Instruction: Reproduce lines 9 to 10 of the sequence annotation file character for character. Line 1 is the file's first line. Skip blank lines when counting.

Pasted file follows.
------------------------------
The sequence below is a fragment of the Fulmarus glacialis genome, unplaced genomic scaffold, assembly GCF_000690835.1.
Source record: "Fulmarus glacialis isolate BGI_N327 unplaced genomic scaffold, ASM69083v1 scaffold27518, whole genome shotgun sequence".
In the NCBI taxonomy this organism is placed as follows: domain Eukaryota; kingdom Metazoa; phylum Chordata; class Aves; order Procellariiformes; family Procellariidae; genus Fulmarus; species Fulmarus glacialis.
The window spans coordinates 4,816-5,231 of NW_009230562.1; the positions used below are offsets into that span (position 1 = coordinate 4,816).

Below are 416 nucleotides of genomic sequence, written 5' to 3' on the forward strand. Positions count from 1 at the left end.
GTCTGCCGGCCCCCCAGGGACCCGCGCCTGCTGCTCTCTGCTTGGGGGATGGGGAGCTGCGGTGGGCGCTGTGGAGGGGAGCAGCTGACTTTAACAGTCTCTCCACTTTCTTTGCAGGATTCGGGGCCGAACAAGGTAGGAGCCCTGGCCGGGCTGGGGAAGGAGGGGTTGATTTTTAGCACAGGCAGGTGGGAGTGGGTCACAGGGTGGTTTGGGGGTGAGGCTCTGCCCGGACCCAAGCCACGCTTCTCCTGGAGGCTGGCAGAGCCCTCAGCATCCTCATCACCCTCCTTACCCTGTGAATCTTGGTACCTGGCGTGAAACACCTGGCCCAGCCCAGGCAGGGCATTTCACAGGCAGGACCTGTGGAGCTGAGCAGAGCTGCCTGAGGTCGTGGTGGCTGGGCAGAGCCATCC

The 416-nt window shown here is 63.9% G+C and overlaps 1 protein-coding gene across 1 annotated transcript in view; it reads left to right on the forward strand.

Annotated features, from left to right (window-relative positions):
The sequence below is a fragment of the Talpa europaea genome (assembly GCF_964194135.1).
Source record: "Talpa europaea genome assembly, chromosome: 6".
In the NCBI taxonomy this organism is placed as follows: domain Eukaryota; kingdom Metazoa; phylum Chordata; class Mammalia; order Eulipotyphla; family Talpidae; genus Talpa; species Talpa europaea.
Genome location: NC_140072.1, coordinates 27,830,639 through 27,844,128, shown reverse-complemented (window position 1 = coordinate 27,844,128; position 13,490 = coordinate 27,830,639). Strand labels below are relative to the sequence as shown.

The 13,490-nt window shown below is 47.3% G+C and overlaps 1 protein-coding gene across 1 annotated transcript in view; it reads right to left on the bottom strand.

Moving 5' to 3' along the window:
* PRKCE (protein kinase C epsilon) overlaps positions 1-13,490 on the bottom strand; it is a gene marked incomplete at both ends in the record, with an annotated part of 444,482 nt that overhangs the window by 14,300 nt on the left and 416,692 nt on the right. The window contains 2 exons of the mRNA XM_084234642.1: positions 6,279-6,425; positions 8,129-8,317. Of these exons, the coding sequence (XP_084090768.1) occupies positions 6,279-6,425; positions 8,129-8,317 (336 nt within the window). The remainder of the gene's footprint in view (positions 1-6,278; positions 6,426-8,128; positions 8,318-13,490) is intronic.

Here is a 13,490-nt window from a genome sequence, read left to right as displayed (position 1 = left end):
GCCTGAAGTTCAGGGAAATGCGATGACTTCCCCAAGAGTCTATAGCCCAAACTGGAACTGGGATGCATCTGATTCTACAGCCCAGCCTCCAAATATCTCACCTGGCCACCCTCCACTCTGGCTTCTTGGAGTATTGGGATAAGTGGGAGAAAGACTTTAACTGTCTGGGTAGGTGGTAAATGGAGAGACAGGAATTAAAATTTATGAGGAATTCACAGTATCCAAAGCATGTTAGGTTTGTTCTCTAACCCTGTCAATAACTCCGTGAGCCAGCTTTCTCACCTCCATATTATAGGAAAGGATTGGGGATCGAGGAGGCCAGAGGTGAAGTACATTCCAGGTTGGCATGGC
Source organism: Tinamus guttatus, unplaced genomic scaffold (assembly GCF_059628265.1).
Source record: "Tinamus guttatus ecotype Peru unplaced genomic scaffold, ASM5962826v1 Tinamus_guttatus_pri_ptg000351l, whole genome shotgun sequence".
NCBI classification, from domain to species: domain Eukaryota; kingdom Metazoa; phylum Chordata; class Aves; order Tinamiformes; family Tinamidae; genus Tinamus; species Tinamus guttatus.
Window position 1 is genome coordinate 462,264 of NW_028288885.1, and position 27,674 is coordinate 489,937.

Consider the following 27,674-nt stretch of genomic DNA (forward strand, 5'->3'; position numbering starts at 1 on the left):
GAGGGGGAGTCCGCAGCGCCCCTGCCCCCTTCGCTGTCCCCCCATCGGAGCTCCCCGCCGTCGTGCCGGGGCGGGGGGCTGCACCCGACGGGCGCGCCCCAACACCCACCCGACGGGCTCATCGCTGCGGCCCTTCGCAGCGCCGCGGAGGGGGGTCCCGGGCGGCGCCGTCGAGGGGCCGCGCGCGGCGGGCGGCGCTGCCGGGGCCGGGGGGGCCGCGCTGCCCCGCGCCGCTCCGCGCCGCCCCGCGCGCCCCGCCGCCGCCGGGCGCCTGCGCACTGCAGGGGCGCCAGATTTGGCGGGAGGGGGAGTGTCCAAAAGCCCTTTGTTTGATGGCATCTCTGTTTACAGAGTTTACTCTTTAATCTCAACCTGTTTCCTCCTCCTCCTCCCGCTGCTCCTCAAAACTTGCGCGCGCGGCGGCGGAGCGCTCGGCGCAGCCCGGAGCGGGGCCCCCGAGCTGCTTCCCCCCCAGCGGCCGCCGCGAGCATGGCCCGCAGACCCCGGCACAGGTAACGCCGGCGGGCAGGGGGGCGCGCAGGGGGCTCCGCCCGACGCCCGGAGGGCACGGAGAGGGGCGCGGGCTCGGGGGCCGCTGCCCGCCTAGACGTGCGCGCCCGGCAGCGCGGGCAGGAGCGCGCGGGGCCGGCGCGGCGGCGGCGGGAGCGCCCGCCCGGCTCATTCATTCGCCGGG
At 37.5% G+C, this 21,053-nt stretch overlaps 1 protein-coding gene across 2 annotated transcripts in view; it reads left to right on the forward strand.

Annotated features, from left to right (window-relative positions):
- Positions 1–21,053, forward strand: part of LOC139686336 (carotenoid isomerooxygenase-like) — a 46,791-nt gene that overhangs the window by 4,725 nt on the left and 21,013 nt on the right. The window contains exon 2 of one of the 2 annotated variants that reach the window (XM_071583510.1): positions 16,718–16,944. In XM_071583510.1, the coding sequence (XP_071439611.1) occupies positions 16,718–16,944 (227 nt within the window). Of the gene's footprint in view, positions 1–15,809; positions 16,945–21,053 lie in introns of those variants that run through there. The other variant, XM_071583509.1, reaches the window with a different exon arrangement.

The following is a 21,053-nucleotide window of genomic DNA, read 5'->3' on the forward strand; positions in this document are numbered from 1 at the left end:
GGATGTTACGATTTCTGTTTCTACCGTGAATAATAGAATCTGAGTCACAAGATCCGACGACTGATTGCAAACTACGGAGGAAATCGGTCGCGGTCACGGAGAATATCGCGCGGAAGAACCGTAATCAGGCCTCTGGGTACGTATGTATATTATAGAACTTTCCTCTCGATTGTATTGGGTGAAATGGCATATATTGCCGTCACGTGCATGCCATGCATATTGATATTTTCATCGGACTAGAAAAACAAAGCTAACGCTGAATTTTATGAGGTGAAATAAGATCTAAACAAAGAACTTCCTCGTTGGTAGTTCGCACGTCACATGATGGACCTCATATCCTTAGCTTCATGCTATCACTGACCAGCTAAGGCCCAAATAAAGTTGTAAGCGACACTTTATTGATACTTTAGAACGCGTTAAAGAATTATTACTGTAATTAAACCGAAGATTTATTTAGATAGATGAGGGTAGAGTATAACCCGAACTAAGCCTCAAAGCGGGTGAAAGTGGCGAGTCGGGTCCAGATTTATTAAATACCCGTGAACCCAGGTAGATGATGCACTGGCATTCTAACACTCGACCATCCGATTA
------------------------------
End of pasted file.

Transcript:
The sequence below is a fragment of the Talpa europaea genome (assembly GCF_964194135.1).
Source record: "Talpa europaea genome assembly, chromosome: 6".